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Originally Posted by rans6andrew View Post
Hi VP959, we are thinking along the same lines except that I hate to see an under utilised PIC in a product. Adding parts costs money which doesn't really matter if you are only doing a one off but.........

Have you done anything to reduce the power requirement of your immersion heater? I don't often see 2.7kW of excess electricity going back to the mains but quite often see a goodly amount. Consequently I am going to reduce the power of the heater by connecting it to a 110 volt transformer and switching that automatically. It effectively reduces the power to about 600W so the system will be effective through more of the year. Having said that I saw 2.5kW of excess electricity on our system monitor a couple of hours ago.

Rans6........................

What I've done is get the PIC to control a zero crossing solid state relay, so it pulses the heating element on and off. The PIC measures power for a period of time (so gets energy) and then turns on the heating element to deliver 0.5 J of energy. It fills a virtual "energy bucket" (that has a slow leak to prevent cumulative errors) with exported energy and when the "bucket" contains 0.75 J it "empties" it by turning on the heating element via the SSR. When the "bucket" empties via the heating element to 0.25 J the SSR is turned off and the "bucket" starts to fill again. This works because domestic meters have an anti-creep feature that means they usually have a 1 J threshold. You can shuttle less than 1 J across the meter OK without it recording anything. Very handy when it comes to using small amounts of PV generation.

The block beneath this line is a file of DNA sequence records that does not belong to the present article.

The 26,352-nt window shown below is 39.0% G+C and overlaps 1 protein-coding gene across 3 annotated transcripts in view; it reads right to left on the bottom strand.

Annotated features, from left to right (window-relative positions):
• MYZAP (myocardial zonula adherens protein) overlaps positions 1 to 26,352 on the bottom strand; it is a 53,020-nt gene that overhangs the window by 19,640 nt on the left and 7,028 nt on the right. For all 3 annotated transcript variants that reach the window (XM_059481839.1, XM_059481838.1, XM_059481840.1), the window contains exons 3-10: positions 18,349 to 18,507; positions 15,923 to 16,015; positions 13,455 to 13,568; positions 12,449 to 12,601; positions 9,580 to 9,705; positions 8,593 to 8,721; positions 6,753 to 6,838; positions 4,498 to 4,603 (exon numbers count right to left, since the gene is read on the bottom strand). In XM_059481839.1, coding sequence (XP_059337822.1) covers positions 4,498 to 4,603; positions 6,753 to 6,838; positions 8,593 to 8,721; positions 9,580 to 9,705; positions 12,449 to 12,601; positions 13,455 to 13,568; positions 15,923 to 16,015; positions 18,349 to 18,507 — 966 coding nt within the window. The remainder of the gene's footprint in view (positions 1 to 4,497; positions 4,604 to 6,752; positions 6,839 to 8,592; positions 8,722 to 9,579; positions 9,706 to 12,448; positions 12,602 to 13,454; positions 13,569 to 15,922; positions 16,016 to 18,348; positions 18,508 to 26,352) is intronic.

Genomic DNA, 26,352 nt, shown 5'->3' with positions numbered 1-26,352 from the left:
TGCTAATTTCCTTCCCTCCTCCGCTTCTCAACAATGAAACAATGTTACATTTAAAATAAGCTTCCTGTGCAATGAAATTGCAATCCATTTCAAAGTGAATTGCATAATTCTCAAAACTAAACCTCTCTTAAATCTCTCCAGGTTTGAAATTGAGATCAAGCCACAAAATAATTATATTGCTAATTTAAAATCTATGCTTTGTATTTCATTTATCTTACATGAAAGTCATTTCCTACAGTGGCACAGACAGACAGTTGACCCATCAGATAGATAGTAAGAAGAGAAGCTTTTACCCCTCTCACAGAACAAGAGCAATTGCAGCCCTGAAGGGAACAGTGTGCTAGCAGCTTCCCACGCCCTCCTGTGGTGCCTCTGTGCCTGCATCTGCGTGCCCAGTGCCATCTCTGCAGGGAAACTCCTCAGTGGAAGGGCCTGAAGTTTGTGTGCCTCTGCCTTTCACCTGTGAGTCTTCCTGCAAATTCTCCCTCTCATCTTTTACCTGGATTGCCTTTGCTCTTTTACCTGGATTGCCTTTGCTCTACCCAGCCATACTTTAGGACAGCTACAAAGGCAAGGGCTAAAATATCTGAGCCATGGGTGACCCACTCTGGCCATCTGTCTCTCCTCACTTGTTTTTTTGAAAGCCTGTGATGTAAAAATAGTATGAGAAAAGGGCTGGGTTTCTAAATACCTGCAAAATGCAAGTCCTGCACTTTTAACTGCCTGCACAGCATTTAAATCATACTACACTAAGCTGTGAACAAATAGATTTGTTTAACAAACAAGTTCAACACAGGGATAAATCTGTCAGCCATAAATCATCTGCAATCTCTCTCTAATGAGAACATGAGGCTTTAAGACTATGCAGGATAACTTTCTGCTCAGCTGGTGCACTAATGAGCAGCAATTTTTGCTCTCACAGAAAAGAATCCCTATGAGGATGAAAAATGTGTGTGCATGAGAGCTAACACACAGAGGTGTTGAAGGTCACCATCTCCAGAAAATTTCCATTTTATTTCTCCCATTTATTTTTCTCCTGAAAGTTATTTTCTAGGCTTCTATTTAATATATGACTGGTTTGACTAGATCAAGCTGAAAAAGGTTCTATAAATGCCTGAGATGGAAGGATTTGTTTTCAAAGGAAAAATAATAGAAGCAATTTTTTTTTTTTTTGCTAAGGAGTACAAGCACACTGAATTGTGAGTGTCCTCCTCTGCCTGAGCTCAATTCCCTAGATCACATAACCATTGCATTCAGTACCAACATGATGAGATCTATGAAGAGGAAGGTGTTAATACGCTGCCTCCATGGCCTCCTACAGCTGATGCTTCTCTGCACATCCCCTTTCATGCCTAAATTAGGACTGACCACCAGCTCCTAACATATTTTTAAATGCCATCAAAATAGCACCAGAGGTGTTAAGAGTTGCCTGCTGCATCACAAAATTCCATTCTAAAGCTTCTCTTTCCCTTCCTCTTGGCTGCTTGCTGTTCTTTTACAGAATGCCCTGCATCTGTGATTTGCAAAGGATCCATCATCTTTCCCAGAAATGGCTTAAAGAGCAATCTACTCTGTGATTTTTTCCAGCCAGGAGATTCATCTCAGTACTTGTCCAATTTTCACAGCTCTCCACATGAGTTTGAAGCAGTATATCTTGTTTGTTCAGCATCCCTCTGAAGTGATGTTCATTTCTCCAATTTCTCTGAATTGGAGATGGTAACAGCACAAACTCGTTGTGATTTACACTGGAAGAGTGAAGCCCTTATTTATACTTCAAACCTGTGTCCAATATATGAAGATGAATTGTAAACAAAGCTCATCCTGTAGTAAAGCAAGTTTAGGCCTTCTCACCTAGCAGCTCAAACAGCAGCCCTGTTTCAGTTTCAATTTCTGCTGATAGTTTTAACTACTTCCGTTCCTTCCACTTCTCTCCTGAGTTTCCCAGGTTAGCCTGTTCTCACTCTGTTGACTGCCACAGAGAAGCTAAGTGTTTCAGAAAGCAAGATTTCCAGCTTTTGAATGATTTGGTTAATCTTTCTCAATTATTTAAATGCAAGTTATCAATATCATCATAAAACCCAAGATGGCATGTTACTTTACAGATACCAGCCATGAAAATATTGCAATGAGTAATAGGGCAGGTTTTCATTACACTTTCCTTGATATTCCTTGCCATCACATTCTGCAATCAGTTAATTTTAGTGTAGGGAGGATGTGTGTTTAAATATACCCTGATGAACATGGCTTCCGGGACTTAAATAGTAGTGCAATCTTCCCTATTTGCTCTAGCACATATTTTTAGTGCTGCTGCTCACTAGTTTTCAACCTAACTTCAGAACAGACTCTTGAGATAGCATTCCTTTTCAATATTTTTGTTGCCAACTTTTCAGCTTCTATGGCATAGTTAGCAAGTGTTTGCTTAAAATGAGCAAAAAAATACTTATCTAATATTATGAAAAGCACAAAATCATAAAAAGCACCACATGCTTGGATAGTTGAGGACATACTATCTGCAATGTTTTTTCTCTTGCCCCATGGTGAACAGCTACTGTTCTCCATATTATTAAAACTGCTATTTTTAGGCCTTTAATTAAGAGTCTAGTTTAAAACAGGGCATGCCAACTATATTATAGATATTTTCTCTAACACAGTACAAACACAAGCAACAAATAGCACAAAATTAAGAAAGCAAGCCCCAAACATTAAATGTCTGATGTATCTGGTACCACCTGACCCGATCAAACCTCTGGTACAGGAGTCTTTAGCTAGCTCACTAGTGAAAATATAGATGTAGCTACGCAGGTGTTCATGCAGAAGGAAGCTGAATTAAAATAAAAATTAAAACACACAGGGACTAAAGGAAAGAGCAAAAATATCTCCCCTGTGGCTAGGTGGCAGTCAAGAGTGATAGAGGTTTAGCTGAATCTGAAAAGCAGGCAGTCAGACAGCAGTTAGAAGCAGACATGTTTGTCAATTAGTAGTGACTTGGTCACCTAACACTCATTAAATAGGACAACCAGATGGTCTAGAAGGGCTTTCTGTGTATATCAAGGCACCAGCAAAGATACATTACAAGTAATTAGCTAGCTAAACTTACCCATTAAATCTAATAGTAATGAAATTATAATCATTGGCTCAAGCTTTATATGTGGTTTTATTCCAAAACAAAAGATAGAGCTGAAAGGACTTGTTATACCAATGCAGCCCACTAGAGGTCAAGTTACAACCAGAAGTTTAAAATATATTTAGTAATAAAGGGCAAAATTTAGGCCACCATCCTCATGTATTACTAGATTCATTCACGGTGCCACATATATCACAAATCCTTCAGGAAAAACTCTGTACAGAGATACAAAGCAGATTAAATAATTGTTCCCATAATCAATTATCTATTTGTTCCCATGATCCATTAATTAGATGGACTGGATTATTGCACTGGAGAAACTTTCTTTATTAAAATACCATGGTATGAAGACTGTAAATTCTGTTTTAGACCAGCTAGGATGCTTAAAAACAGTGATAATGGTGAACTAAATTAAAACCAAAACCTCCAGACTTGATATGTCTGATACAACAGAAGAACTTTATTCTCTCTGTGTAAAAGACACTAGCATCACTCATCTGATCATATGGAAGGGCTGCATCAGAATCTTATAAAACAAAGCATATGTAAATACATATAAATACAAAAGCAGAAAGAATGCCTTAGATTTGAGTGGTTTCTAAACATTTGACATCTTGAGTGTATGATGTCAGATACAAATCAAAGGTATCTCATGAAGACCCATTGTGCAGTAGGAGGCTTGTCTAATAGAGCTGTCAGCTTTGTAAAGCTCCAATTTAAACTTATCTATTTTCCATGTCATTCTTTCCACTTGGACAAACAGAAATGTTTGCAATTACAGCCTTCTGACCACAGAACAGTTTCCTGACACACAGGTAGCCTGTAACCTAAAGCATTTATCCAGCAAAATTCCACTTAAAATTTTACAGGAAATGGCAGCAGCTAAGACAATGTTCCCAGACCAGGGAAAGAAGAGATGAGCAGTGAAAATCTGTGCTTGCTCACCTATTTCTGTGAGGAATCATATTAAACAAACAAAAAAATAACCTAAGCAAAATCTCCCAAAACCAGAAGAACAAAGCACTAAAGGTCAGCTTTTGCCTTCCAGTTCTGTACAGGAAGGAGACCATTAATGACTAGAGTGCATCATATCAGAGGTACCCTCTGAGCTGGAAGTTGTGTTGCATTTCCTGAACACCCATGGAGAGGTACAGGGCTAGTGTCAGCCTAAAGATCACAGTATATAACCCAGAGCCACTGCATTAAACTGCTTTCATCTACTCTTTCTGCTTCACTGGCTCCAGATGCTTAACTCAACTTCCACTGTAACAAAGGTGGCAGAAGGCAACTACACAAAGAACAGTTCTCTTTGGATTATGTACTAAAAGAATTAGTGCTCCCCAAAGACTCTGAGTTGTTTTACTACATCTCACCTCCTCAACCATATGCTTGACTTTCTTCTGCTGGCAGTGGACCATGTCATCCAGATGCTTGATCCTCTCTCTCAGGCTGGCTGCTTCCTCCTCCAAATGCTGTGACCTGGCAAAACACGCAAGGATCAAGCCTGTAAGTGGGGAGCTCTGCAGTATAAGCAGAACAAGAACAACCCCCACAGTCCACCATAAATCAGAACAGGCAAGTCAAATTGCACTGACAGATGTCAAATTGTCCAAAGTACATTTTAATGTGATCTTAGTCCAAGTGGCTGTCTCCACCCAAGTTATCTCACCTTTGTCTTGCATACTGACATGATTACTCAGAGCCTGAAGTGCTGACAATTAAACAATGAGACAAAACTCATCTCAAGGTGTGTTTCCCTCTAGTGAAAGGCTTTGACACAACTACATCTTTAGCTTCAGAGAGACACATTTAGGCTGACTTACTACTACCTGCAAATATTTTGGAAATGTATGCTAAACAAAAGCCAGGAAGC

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Old 26th Mar 2020, 16:25
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Originally Posted by rans6andrew View Post
Interestingly it is working for me here, this morning. Yesterday it failed with an error when selecting the E72 by mouse clicking on it. Even SWMBO, who plays spreadsheets more than I do failed to make it happen. There is a quirk somewhere in the system. Perhaps saving it and closing the machine down and restarting has cleared it..... That will bug me now, if it can't be relied upon.